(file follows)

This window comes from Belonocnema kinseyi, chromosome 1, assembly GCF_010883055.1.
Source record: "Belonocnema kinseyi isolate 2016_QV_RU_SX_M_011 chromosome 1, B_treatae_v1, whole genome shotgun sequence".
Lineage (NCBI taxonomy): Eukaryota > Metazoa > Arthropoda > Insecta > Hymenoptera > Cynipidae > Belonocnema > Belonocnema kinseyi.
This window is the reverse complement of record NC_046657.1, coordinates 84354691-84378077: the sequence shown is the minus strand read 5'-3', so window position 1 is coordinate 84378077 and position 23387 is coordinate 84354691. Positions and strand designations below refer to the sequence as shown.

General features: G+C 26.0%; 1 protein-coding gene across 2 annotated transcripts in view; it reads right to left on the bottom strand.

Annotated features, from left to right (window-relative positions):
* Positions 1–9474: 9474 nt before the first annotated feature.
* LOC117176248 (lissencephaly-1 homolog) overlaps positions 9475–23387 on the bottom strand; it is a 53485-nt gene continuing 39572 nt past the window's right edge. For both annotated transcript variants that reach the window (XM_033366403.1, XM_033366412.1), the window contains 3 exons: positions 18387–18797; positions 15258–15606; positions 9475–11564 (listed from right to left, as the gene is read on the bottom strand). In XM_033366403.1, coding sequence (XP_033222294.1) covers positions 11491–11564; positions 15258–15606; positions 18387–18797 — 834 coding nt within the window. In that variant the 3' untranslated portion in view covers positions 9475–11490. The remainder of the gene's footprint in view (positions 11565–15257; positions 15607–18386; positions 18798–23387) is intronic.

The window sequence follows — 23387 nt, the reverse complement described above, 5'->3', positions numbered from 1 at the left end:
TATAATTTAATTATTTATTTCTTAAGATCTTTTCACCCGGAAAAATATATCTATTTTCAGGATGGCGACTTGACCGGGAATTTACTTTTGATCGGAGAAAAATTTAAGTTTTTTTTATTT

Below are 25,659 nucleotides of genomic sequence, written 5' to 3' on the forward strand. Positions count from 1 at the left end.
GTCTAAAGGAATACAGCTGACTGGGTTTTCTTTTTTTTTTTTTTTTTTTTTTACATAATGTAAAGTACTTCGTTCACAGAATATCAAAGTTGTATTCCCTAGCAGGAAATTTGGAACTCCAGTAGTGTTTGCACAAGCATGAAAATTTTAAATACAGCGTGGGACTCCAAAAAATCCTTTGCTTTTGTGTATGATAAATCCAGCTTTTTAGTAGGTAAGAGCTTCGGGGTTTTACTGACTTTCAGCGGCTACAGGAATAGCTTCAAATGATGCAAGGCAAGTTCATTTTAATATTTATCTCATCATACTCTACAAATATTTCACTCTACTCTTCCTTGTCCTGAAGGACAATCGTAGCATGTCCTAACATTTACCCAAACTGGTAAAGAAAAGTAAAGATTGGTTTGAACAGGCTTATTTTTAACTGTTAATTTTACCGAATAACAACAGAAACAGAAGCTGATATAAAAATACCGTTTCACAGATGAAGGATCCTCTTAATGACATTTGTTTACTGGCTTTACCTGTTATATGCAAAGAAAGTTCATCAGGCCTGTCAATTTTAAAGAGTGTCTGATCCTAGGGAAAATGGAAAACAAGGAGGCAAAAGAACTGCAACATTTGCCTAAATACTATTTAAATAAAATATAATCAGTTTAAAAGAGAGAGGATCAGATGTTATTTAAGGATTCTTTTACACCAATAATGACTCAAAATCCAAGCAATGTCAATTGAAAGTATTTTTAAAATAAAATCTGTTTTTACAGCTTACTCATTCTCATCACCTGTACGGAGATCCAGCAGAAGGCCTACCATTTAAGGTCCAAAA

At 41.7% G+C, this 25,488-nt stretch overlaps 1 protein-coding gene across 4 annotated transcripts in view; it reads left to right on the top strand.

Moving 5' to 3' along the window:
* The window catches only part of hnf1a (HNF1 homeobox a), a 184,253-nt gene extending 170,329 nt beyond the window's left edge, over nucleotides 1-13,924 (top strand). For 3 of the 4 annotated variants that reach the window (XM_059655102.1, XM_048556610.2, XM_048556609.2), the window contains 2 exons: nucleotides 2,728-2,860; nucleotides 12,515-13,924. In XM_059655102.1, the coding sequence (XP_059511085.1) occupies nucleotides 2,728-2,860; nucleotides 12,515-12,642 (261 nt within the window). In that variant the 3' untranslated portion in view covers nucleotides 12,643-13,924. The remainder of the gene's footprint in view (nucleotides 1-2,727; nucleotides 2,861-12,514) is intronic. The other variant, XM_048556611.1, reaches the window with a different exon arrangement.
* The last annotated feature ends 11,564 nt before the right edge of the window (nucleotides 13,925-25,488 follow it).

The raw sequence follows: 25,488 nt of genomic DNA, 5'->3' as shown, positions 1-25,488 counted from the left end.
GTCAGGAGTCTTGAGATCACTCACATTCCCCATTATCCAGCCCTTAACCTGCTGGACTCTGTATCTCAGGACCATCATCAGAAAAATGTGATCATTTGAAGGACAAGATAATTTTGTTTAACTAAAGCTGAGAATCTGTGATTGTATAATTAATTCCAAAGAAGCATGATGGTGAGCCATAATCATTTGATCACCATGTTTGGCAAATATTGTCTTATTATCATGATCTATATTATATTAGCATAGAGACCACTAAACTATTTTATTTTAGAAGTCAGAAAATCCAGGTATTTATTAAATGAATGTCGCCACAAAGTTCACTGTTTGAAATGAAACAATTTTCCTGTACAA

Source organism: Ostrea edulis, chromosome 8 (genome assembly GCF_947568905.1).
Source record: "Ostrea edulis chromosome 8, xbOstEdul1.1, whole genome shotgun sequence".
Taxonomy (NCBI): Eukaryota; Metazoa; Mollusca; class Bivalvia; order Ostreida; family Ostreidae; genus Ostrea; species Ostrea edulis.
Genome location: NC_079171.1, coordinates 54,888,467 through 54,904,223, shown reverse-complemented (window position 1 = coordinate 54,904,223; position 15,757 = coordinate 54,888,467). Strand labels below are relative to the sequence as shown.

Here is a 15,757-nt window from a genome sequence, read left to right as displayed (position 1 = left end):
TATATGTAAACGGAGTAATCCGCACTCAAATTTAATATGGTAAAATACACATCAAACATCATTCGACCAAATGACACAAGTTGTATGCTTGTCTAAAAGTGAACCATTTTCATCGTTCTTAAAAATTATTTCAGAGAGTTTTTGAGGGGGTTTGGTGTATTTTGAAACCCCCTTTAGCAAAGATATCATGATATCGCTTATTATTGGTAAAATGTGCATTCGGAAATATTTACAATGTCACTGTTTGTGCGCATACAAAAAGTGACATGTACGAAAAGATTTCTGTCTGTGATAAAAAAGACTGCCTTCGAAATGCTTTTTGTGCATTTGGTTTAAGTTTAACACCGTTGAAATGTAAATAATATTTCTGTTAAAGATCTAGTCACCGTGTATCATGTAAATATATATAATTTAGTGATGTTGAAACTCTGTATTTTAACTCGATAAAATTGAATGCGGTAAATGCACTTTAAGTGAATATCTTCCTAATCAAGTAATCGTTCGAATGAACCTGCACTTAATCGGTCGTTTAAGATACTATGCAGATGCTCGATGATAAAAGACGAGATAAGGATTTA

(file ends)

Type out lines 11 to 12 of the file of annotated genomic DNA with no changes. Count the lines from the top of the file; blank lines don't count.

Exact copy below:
Below are 25,659 nucleotides of genomic sequence, written 5' to 3' on the forward strand. Positions count from 1 at the left end.
GTCTAAAGGAATACAGCTGACTGGGTTTTCTTTTTTTTTTTTTTTTTTTTTTACATAATGTAAAGTACTTCGTTCACAGAATATCAAAGTTGTATTCCCTAGCAGGAAATTTGGAACTCCAGTAGTGTTTGCACAAGCATGAAAATTTTAAATACAGCGTGGGACTCCAAAAAATCCTTTGCTTTTGTGTATGATAAATCCAGCTTTTTAGTAGGTAAGAGCTTCGGGGTTTTACTGACTTTCAGCGGCTACAGGAATAGCTTCAAATGATGCAAGGCAAGTTCATTTTAATATTTATCTCATCATACTCTACAAATATTTCACTCTACTCTTCCTTGTCCTGAAGGACAATCGTAGCATGTCCTAACATTTACCCAAACTGGTAAAGAAAAGTAAAGATTGGTTTGAACAGGCTTATTTTTAACTGTTAATTTTACCGAATAACAACAGAAACAGAAGCTGATATAAAAATACCGTTTCACAGATGAAGGATCCTCTTAATGACATTTGTTTACTGGCTTTACCTGTTATATGCAAAGAAAGTTCATCAGGCCTGTCAATTTTAAAGAGTGTCTGATCCTAGGGAAAATGGAAAACAAGGAGGCAAAAGAACTGCAACATTTGCCTAAATACTATTTAAATAAAATATAATCAGTTTAAAAGAGAGAGGATCAGATGTTATTTAAGGATTCTTTTACACCAATAATGACTCAAAATCCAAGCAATGTCAATTGAAAGTATTTTTAAAATAAAATCTGTTTTTACAGCTTACTCATTCTCATCACCTGTACGGAGATCCAGCAGAAGGCCTACCATTTAAGGTCCAAAA